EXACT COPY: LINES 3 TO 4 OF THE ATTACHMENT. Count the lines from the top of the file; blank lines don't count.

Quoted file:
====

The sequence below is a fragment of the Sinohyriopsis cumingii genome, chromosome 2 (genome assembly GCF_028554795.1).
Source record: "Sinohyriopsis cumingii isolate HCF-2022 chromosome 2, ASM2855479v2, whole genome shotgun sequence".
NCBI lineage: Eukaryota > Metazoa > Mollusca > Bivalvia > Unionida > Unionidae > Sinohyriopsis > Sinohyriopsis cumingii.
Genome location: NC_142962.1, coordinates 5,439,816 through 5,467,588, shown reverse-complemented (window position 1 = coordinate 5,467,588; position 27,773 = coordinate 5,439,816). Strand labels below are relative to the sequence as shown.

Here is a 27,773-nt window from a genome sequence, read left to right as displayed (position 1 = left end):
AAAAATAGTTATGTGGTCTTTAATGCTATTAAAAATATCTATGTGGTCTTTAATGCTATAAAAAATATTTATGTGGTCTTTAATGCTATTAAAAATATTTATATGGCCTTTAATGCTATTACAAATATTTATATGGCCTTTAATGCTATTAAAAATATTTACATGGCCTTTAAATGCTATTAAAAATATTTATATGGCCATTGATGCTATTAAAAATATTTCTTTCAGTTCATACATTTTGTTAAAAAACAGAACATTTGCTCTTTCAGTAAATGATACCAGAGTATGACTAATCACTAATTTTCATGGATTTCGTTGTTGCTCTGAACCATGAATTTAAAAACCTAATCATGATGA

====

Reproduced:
NCBI lineage: Eukaryota > Metazoa > Mollusca > Bivalvia > Unionida > Unionidae > Sinohyriopsis > Sinohyriopsis cumingii.
Genome location: NC_142962.1, coordinates 5,439,816 through 5,467,588, shown reverse-complemented (window position 1 = coordinate 5,467,588; position 27,773 = coordinate 5,439,816). Strand labels below are relative to the sequence as shown.